Geotimes - August 2008 - Down to Earth with...DOWN TO EARTH WITH...: News about people from AGI and its 44 member societies Archive of past profiles stories by date
Astronomer and planetary scientist Stanley Love devoted his decade-long academic career to studying impact craters, asteroids and microscopic meteorites called interplanetary dust. But 10 years ago, Love left academia behind to pursue a dream. In 1998, he reported for duty as an astronaut.
Getting to space took some time. After completing his basic training, Love worked with NASA engineers to develop procedures for operating the International Space Station’s life-support systems and to design the next generation of spacecraft that will replace the space shuttle. For several years, he sat in Mission Control at the Johnson Space Center in Houston, Texas, as a Capsule Communicator (CAPCOM), the person responsible for communicating with astronauts over the radio during space missions.
Finally, a decade after joining NASA, Love reached outer space. Last February, Love boarded the space shuttle Atlantis to deliver the European Space Agency’s Columbus Laboratory to the International Space Station. During the mission, he completed two space walks to prepare the laboratory for installation and operated Atlantis’ robotic arm to inspect the shuttle’s heat shield.
A few months after traveling more than 8,524,424 kilometers during his 13-day mission, Love spoke with Geotimes reporter Erin Wayman.
EW: Did anything about space surprise you during your mission?
SL: Not really. Just about every aspect of the flight was something that I had been told about and prepared for. The only surprising thing that really stands out was when we got back. I was amazed at how dizzy I felt as my sense of balance readapted to gravity. It was really pretty dramatic.
EW: Is it likely that you’ll go on another space mission?
SL: It is certainly likely that I’ll have the chance. Right now, I just got back from one flight and flying in space is tough on families. So in the short term at least, I’m leaving it up to my wife and kids.
EW: Did an interest in space lead you to astronomy, or did your background in astronomy lead you to become an astronaut?
SL: I think there’s a hidden third variable. I’ve always just thought that exploration was really cool. Astronomy is a way of exploring space and the amazing universe that we are in. You can’t go there yourself because the distances are too great, but you can explore it using telescopes, spacecraft and other instruments. I was interested in that aspect of exploration. I was also interested, if there was a chance, in going in person. As it worked out, I had a chance to do that.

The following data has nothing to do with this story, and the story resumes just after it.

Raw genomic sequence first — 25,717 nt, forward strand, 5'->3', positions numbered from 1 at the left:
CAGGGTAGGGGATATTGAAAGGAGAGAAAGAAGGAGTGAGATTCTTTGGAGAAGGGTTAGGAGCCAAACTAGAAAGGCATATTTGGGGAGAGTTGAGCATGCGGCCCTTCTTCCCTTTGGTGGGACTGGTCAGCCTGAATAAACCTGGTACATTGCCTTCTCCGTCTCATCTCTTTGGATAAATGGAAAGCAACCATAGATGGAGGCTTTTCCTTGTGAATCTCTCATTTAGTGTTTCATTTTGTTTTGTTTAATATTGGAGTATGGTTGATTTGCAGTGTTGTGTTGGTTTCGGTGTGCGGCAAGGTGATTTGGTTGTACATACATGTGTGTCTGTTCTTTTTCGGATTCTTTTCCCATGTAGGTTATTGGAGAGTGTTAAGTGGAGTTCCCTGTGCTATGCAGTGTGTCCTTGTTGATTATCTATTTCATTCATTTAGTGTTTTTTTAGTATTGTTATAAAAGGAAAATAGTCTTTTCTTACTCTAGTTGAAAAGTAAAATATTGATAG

EW: When you were in college and graduate school, was that something you kept in the back of your mind?
SL: It was, although it wasn’t a hard goal at that point. I was studying astronomy, which I thought was cool. When I got my Ph.D., I became more of a planetary science person, so I added a little bit of geology to the astronomy. The job description at NASA said they were looking for that kind of background, so I just kept sending in applications every year.
EW: You applied more than once?
SL: Yes. When you apply, they ask you to update your application every year. I went through seven application cycles. If they like the look of your application, they’ll invite you down to interview. You spend a week getting all kinds of medical tests and interviews. I interviewed in 1994, and they said no thanks. Then they did another selection in 1995. I went down again for that, and they said no thanks. [Laughs] They finally decided to hire me in 1997. I reported for work in ’98.
EW: If NASA gave you free range to design your own exploration mission, what would it entail?
SL: I’m probably going to make myself unpopular with this answer, but I think the moon is really cool. The moon is so close and it’s got the same surface area as North America. We have visited a few tiny little spots. There’s a ton more to learn and do on the moon. If we go [back] there, it’ll make our future Mars experience that much more interesting.
EW: What’s the best part about being in space?
SL: Looking at the Earth. The Earth is the most interesting thing in space. Our work schedule is very challenging. But when there’s a moment to look out the window, it’s never a disappointing experience.